Want to meet for a drink after work on Friday? The text was the third invitation I had received this week.
Sorry, was my response, too swamped with work.
Like my dismissal of the other two invites, I didn’t give it another thought.
That is until I read today’s reflection. “The principle of simplicity,” Derek Lin writes, “…can be extended to cover excess in general.” Apart from my weight issue, I thought, where might I trim excess?
It hit me like a bolt of lightning – How about the excess that stands between me and my values?
I profess to value relationship, and long for deeper friendships, yet I find saying no so easy. Work above all else is my creed. I learned it from my father, who learned it from his father, and have even passed it down to my children. Everyone understands the importance of work, so it is a forgivable excuse – but is it an honest one?
If I put the amount of effort into my relationships as I do my career, I would surely have the bonds I long for. Is work an excuse? Could it be that I really am just afraid of intimacy? I certainly have experienced more than my share of rejection and abandonment, so maybe this is something I need to consider.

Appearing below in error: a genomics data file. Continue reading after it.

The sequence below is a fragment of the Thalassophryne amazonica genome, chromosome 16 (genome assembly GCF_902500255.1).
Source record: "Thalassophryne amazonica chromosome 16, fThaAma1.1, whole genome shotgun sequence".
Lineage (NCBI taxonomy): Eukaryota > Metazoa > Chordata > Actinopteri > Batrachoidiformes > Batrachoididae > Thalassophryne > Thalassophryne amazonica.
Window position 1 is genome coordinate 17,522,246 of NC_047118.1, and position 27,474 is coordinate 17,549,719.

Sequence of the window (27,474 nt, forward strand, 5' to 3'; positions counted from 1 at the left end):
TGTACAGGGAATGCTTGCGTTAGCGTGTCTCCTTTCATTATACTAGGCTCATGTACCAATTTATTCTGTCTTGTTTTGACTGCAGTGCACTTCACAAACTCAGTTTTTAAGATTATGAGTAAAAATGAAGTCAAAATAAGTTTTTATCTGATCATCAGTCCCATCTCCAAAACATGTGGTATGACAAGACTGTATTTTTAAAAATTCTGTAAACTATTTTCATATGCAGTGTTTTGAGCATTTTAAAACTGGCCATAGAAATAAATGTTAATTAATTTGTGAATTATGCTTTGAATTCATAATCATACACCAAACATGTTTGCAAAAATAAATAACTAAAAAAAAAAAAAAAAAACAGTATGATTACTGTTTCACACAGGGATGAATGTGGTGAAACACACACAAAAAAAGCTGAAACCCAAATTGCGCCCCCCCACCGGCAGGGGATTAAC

Teaching, with all the prep work involved, is time consuming. Coaching, while expected, just adds more hours onto the day, yet, I wonder if there isn’t another approach to the way I deal with the pressure? Is there any excess to be trimmed to make room for other aspects of my life?
I worry about something as soon as it is assigned. Once I know my classroom assignments, for example, I immediately go into overdrive trying to plot out the semester and thinking of ideas to engage my students. I push myself to be organized weeks in advance, and fret about the weeks beyond. The resulting emotion is one of being always behind, frantic.
What if I could change my approach – break tasks down into more manageable chunks – and leave myself time each day for something other than work? Is it possible to create balance, and with it calm?
“Trimming Excess”, with its simplicity of message, has caused me to reflect on the way I complicate things.